Home' South Gippsland Sentinel-Times : January 4, 2017 Edition Contents THE SOUTH GIPPSLAND SENTINEL-TIMES, WEDNESDAY, JANUARY 4, 2017 - PAGE 37
Courtesy of -- WESTAWAY FORD, LEONGATHA
High tide is marked in bold
Tues 3 4.19am 10.04am 4.15pm 10.00pm
1.65m 0.52m 1.40m 0.29m
Wed 4 4.55am 10.42am 4.57pm 10.37pm
1.63m 0.47m 1.41m 0.32m
Thurs 5 5.30am 11.18am 5.40pm 11.17pm
1.61m 0.43m 1.40m 0.38m
6.07am 11.57am 6.27pm
1.57m 0.39m 1.39m
Sat 7 12.00am 6.45am 12.38pm 7.21pm
0.45m 1.52m 0.35m 1.37m
Sun 8 12.48am 7.29am 1.24pm 8.25pm
0.53m 1.47m 0.32m 1.37m
Mon 9 1.40am 8.17am 2.16pm 9.38pm
0.63m 1.42m 0.30m 1.38m
1 Hughes Street, Leongatha
Phone 5662 4144 L.M .C.T. 1257
Be quick, will not last!
Add Waratah Bay 13 minutes, Cowes +28, Inverloch +30,
Newhaven +1.03, Corinella +1.08, Port Welshpool +1.28, Tarwin
Lower jetty +3 hours. The times stated are Australian Eastern
Standard Time (24 hours clock).
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AFTER the season we have had so far I guess the
weather of the last week or so is almost expected.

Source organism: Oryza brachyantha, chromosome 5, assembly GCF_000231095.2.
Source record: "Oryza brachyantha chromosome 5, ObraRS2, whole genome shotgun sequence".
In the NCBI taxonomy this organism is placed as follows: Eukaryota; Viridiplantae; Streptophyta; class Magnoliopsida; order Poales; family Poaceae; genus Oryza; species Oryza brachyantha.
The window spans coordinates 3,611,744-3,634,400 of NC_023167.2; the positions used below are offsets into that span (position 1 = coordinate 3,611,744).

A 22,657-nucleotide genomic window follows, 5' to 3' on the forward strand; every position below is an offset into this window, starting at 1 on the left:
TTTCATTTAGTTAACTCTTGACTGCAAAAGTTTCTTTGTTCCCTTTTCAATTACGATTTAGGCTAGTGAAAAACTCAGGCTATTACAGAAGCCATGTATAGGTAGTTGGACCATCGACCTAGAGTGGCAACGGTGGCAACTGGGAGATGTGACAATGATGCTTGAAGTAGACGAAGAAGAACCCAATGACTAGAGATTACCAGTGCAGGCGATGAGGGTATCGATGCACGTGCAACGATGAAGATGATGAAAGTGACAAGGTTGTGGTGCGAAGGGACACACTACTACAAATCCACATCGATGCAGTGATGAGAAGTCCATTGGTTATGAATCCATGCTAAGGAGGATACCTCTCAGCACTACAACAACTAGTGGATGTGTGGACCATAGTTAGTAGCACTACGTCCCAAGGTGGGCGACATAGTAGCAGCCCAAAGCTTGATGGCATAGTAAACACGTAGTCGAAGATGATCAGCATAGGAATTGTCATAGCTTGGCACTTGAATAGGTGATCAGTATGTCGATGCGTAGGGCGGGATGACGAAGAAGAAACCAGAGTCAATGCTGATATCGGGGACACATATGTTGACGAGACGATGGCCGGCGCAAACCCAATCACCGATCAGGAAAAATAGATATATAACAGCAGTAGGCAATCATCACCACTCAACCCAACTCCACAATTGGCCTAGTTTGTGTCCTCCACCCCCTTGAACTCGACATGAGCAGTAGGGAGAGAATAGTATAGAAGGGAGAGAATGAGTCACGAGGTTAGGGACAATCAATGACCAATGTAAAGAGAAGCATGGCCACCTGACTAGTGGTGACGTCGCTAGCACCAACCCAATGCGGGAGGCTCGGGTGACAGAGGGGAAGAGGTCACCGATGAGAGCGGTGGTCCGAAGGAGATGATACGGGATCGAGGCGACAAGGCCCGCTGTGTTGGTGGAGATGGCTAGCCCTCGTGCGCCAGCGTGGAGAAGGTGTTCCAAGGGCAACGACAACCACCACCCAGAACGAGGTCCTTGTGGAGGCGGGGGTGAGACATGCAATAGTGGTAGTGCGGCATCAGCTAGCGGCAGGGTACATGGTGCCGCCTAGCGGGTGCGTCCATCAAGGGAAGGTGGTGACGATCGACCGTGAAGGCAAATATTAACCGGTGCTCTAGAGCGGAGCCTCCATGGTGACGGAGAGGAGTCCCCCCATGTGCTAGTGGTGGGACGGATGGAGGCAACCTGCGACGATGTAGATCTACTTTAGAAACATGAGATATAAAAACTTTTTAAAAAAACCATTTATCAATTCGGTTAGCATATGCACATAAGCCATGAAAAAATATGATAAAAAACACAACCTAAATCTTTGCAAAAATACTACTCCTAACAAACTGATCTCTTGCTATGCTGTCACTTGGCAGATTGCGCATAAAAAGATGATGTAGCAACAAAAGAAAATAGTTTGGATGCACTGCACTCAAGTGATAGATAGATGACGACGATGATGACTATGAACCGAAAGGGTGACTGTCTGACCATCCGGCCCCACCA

It has made it difficult at times to get the boats
out and a little wet and windy on the land-based
areas as well.
The reports have reflected the inconsistent
weather but when things were right, good catch-
es were reported.
Despite the winds often being the wrong direc-
tion for the tides, those who took advantage of
the opportunities when they presented them-
selves managed some quality fish and even the
odd bag of fish.
With two islands, there is usually somewhere
that is sheltered that you can launch the boat to
have a fish or a land based spot out of the wind;
the rain is a different problem obviously but it still
won’t affect the fish, only the angler.
That has been the case in the past few weeks and
if you are prepared to drive a few miles to have a
fish you have a similar situation further down the
coast around Wilsons Prom and Port Albert areas.
It is usually as simple as working out the effect
wind and tide has on each other as well as onshore
and offshore winds in different areas.
Wind with tide will generally be calmer than
wind against tide. Just remember at some stage
the tide will change and onshore winds will gener-
ally be rougher than offshore winds. Just factor
in the tide as well and while it may sound compli-
cated, simply look at the map of the area you are